[GLLUG] Problems with three internet modem and broadband connection

Marcus Harriott marcusjharriott at yahoo.co.uk
Thu Nov 10 08:24:05 UTC 2016

Hi Chaps

Im a newbie to Linux and still struggling a bit after an update can  
anyone help?

I ran an update about 14 days ago on my Ubuntu 16.04 . It was quite  
large so was probably a couple of months (more than one) update.

I have a `Dell computer and i use a 'three' broadband dongle. I have  
to set up the internet each time  I start the computer by going to  
settings then Add connection and then add mobile broadband. ( the  
other option offered is cable ethernet.)
This was clunky but worked until the update 2 weeks ago.
Post update the network box says 'mobile broadband unavailable'. I  
know the dongle is working because;  a. It works in the other computer  
( a mac )and b. the green light on the dongle shows it is in contact  
with the 'three' base station.

Can anyone help me to get back on the internet?  I am a complete biff  
with computers so no suggestion too daft...

Many thanks


On 10 Nov 2016, at 02:10, DL Neil via GLLUG wrote:

> Is there a way to offer recycled computers for sale to 'Joe Public',  
> which takes care of relative ignorance (of Linux) and embodies both  
> realism/common sense and ethically-sound principles?
> I give my 20% time to the local Hospice who raise funds through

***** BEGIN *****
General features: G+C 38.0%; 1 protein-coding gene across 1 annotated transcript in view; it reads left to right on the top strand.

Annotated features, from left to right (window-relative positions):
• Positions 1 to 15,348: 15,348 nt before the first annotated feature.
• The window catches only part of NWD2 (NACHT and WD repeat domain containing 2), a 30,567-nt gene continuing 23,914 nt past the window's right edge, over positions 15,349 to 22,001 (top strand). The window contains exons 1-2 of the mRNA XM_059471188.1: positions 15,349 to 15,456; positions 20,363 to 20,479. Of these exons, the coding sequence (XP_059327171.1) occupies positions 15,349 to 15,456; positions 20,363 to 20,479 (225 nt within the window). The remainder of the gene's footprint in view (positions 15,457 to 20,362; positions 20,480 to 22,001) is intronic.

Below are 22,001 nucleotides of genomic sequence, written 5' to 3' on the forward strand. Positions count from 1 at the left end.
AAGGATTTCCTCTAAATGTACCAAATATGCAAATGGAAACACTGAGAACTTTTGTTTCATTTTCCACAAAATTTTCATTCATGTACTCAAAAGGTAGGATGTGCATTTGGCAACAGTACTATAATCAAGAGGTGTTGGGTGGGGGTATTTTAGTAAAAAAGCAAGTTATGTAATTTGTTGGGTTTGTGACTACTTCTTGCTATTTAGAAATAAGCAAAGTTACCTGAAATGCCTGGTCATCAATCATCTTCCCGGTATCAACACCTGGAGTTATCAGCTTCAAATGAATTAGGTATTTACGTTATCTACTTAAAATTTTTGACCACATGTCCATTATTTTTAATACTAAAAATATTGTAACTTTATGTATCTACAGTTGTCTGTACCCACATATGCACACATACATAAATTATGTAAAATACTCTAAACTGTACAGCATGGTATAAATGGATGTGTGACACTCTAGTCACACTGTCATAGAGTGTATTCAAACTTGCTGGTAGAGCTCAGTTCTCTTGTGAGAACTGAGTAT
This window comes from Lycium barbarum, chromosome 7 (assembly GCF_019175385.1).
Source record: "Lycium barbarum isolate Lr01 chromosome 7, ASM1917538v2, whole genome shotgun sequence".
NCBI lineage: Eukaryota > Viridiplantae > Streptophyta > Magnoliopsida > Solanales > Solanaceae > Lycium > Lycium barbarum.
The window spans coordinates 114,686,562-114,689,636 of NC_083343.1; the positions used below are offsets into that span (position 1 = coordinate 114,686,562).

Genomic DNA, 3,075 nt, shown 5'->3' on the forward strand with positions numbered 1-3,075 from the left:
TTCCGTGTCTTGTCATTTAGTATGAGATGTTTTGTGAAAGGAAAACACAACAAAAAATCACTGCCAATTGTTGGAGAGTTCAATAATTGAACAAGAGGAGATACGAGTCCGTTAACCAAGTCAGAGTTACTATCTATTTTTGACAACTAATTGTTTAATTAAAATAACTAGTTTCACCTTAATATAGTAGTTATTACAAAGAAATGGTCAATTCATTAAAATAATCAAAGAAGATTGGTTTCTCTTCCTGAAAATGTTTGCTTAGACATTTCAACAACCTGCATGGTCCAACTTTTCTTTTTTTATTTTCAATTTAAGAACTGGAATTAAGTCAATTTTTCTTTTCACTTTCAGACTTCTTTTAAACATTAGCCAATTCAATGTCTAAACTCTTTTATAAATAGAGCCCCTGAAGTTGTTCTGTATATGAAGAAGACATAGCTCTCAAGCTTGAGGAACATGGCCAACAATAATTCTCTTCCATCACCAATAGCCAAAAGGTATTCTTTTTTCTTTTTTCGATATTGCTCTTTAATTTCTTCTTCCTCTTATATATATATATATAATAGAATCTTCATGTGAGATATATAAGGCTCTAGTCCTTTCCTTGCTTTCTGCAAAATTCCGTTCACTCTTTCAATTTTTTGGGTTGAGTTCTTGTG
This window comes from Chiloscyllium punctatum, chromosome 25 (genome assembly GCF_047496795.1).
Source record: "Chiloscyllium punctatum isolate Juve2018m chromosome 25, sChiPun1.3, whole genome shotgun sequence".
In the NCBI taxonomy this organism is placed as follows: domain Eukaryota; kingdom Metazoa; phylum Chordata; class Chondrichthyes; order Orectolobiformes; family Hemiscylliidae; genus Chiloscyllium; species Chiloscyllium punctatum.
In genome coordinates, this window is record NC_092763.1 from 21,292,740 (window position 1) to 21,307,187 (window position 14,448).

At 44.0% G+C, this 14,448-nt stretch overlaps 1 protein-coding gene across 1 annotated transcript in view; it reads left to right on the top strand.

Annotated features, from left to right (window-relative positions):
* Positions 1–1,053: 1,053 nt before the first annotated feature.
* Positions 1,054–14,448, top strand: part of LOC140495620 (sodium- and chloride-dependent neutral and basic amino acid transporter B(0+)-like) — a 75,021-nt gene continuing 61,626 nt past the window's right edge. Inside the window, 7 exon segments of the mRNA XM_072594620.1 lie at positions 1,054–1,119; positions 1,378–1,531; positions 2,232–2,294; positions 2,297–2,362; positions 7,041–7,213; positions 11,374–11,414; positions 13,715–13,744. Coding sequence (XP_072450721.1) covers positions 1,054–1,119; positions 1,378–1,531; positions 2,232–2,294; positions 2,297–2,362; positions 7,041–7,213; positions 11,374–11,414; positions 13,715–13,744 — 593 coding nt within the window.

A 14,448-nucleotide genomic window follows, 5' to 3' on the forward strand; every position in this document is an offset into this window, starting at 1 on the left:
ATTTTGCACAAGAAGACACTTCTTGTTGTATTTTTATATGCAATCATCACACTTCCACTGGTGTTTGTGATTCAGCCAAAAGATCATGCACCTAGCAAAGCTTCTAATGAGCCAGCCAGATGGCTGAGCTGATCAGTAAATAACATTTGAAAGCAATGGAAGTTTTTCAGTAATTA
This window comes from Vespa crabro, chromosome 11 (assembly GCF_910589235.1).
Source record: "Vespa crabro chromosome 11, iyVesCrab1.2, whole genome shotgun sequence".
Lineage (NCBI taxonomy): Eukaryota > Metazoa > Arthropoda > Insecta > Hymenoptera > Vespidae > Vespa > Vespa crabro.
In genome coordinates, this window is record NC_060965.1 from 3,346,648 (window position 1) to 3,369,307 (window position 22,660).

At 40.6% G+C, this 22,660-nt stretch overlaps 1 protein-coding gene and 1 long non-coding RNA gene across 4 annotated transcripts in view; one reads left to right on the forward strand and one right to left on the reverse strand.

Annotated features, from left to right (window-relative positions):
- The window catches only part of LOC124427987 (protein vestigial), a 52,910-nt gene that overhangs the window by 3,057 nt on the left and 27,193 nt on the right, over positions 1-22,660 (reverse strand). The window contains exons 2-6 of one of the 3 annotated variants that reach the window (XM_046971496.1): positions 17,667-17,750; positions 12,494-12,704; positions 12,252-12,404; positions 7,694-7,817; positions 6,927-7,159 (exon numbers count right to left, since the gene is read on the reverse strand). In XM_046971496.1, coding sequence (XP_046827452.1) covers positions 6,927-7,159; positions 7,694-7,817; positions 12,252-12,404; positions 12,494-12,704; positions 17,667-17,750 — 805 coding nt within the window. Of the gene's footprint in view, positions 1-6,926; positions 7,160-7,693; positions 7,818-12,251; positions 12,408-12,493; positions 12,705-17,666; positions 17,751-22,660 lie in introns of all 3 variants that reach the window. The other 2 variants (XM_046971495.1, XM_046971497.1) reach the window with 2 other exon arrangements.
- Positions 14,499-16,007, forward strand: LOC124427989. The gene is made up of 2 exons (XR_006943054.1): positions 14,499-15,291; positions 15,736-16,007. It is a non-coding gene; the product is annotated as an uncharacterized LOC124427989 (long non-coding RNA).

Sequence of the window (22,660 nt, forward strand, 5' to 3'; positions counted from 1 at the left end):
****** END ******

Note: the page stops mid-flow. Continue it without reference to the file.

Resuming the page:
> 'OpShops" and by holding a weekly yard-sale of items generously  
> donated by locals for locals... The funds-raised approximately  
> double the number of nurses and counsellors 'provided' by government  
> funding, to provide palliative care of patients and their families.
> The donated computers have all been WinXP or Vista driven, and of  
> that vintage. Clearing the HDD is a requirement. Re-installing the  
> OpSys is the easiest way to do this, but with WinXP being loyally- 
> unsupported, seems unsound - to say nothing of time-consuming. A  
> Linux installation has the potential, both to give the machine a new  
> life and to provide a secure and capable computing environment.
> Do you think that members of the public (cf 'us' computer  
> enthusiasts and professionals) might be perfectly happy to purchase  
> a machine they know to have only modest capabilities, running a  
> familiar-looking web browser, email client, word processor, etc?
> Thereafter, expecting such people to understand the implications of  
> Linux cf MS-Win is but a fantasy - even the garage sales manager who  
> suffered through the COBOL and FORTRAN 101 courses I enjoyed so  
> much, all those decades ago, and who uses a PC every day, confesses  
> a lack of appreciation... Accordingly, we wouldn't want folk buying  
> a box and then attempting to add some MSFT-compatible package  
> purchased from Argos, et-al!
> Such machines are likely to sell for less than $100, definitely in  
> the low hundreds, even for a 'big one'.
> I have a backlog of at least seven, and the 'arrival rate' seems to  
> average one or two monthly.
> So, whilst I would appreciate advice about the methodology of  
> preparing a viable user-image which could then be rapidly copied/ 
> ghosted onto the various sizes of old HDDs; what's really occupying  
> my mind is the customer-relations and reputational aspects of  
> ensuring yard-sale customers know what they're getting into (and how  
> little).
> Will welcome any and all advice, particularly that born of  
> experience...
> -- 
> Regards,
> =dn
> _______________________________________________
> GLLUG mailing list
> GLLUG at mailman.lug.org.uk
> https://mailman.lug.org.uk/mailman/listinfo/gllug

-------------- next part --------------
An HTML attachment was scrubbed...
URL: <http://mailman.lug.org.uk/pipermail/gllug/attachments/20161110/f089d19a/attachment.html>

More information about the GLLUG mailing list